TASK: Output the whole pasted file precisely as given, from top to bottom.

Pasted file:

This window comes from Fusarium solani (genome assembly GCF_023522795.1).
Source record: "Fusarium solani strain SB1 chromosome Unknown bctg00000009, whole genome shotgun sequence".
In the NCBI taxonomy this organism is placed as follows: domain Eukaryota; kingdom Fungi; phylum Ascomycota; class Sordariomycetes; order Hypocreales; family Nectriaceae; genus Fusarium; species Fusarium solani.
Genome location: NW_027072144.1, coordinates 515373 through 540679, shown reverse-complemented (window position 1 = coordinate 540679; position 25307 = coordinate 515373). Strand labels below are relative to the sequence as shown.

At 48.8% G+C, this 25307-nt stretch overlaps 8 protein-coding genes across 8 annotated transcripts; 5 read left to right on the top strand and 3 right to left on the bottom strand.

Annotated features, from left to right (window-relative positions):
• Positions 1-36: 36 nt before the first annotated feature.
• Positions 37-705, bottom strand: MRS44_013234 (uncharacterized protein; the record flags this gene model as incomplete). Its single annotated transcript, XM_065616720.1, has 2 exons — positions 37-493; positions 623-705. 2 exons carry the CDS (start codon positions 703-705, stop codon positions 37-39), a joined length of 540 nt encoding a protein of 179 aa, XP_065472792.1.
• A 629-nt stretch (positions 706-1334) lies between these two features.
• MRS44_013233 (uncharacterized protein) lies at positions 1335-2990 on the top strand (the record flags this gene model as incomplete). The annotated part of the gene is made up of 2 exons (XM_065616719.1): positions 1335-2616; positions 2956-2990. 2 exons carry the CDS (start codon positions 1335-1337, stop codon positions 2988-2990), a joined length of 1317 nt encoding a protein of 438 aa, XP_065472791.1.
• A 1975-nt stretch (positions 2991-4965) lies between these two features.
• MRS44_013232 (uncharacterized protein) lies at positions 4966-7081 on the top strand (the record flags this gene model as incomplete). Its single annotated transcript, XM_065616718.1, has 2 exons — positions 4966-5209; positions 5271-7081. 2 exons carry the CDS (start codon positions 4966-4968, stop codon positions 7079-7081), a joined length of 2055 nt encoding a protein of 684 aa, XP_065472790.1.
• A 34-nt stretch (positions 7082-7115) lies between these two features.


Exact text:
This window comes from Fusarium solani (genome assembly GCF_023522795.1).
Source record: "Fusarium solani strain SB1 chromosome Unknown bctg00000009, whole genome shotgun sequence".
In the NCBI taxonomy this organism is placed as follows: domain Eukaryota; kingdom Fungi; phylum Ascomycota; class Sordariomycetes; order Hypocreales; family Nectriaceae; genus Fusarium; species Fusarium solani.
Genome location: NW_027072144.1, coordinates 515373 through 540679, shown reverse-complemented (window position 1 = coordinate 540679; position 25307 = coordinate 515373). Strand labels below are relative to the sequence as shown.

At 48.8% G+C, this 25307-nt stretch overlaps 8 protein-coding genes across 8 annotated transcripts; 5 read left to right on the top strand and 3 right to left on the bottom strand.

Annotated features, from left to right (window-relative positions):
• Positions 1-36: 36 nt before the first annotated feature.
• Positions 37-705, bottom strand: MRS44_013234 (uncharacterized protein; the record flags this gene model as incomplete). Its single annotated transcript, XM_065616720.1, has 2 exons — positions 37-493; positions 623-705. 2 exons carry the CDS (start codon positions 703-705, stop codon positions 37-39), a joined length of 540 nt encoding a protein of 179 aa, XP_065472792.1.
• A 629-nt stretch (positions 706-1334) lies between these two features.
• MRS44_013233 (uncharacterized protein) lies at positions 1335-2990 on the top strand (the record flags this gene model as incomplete). The annotated part of the gene is made up of 2 exons (XM_065616719.1): positions 1335-2616; positions 2956-2990. 2 exons carry the CDS (start codon positions 1335-1337, stop codon positions 2988-2990), a joined length of 1317 nt encoding a protein of 438 aa, XP_065472791.1.
• A 1975-nt stretch (positions 2991-4965) lies between these two features.
• MRS44_013232 (uncharacterized protein) lies at positions 4966-7081 on the top strand (the record flags this gene model as incomplete). Its single annotated transcript, XM_065616718.1, has 2 exons — positions 4966-5209; positions 5271-7081. 2 exons carry the CDS (start codon positions 4966-4968, stop codon positions 7079-7081), a joined length of 2055 nt encoding a protein of 684 aa, XP_065472790.1.
• A 34-nt stretch (positions 7082-7115) lies between these two features.